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The INTACS (Intrastromal Corneal Ring Segments or Intracorneal rings) are small rings of biocompatible material, which are placed in the cornea of the patients with keratoconus in order to improve the topographic images and the visual acuity of the patients. The placement of the rings demands the creation of a tunnel in the cornea with the use of a 5th generation Laser the iFS Advanced Femtosecond Laser and the patient does not feel them in his eye at all. The placement of Intacs is decided by the surgeon depending on the particular characteristics of each patient. The intervention is conducted under anesthaetic drops and is painless.a

The retina is a thin layer of light sensitive tissue on the back wall of the eye. The optical system of the eye focuses light on the retina much like light is focused on the film or sensor in a camera. The retina translates that focused image into neural impulses and sends them to the brain via the optic nerve. Occasionally, posterior vitreous detachment, injury or trauma to the eye or head may cause a small tear in the retina. The tear allows vitreous fluid to seep through it under the retina, and peel it away like a bubble in wallpaper.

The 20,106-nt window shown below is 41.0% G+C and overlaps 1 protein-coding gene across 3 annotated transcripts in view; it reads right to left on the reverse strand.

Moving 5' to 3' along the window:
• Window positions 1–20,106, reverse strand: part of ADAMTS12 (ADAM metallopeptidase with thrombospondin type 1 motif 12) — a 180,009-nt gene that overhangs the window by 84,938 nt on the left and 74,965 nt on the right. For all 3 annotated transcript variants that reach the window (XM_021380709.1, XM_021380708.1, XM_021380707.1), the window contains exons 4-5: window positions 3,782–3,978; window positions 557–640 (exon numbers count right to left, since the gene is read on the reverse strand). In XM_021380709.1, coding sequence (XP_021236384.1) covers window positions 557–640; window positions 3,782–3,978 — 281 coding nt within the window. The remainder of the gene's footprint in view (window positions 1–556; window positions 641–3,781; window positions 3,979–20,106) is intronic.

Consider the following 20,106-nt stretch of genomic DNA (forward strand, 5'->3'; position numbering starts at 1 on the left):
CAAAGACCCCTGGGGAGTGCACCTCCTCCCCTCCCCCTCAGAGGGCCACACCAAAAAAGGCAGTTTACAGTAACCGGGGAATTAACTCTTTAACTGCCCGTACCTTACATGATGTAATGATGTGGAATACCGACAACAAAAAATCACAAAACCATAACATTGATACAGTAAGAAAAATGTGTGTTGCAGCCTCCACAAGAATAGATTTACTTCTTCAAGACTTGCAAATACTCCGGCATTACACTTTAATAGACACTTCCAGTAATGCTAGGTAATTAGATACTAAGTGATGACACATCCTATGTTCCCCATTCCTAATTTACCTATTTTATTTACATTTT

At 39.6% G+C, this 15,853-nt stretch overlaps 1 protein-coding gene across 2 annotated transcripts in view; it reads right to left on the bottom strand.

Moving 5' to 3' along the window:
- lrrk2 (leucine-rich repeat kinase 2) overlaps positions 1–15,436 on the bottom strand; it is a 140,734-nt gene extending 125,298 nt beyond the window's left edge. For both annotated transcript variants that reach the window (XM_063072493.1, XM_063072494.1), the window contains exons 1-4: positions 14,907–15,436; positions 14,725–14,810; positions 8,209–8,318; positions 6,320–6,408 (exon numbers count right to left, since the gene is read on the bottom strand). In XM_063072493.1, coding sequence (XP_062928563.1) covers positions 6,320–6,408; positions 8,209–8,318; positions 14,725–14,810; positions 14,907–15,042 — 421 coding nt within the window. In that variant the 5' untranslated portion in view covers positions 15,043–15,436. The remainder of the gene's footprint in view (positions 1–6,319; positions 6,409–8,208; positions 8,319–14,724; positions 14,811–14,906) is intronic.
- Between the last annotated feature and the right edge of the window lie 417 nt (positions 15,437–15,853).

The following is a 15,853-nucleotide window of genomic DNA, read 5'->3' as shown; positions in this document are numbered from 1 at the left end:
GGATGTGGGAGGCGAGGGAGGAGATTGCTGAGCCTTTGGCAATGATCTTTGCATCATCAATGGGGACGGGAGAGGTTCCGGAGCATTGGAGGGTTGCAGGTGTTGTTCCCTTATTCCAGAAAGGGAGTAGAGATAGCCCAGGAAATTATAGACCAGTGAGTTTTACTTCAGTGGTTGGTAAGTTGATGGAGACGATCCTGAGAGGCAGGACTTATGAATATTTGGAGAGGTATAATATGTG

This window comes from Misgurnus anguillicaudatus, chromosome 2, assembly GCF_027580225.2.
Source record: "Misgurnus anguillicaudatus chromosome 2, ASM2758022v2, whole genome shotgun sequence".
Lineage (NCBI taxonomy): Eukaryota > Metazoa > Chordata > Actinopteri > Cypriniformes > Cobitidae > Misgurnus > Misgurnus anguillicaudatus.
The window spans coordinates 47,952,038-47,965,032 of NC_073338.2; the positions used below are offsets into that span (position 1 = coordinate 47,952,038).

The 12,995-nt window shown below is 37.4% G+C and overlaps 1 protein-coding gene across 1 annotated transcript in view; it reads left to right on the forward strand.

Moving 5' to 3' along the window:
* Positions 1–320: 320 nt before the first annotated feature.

Signs and symptoms
  • fashes of light (photopsia) – very brief in the extreme peripheral (outside of center) part of vision.
  • a sudden dramatic increase in the number of floaters.
  • a ring of floaters or hairs just to the temporal (skull) side of the central vision.
  • Risk factors

    Risk factors for retinal detachment include severe myopia, retinal tears, trauma, family history, as well as complications from cataract surgery.


    Retinal detachment is more common in people with severe myopia (above 5–6 diopters), in whom the retina is more thinly stretched. In such patients, lifetime risk rises to 1 in 20.About two-thirds of cases of retinal detachment occur in myopics.Myopic retinal detachment patients tend to be younger than non-myopic ones.


    Intrastromal corneal rings (or intracorneal rings) are small devices implanted in the eye to correct vision. A typical vision correction using corneal rings would involve an ophthalmologist making a small incision in the cornea of the eye, and inserting two crescent or semi-circular shaped ring segments between the layers of the corneal stroma, one on each side of the pupil. The embedding of the rings in the cornea has the effect of flattening the cornea and changing the refraction of light passing through the cornea on its way into the eye.

    A scleral lens is a large contact lens that rests on the sclera and creates a liquid-filled vault over the cornea. In dry eye sufferers this lens bathes the cornea, reducing blurred vision caused by dry eye and providing relief from the dry eye pain caused by the sensitive nerves in that area.

  • Find all retinal breaks
  • Seal all retinal breaks
  • Relieve present (and future) vitreoretinal traction
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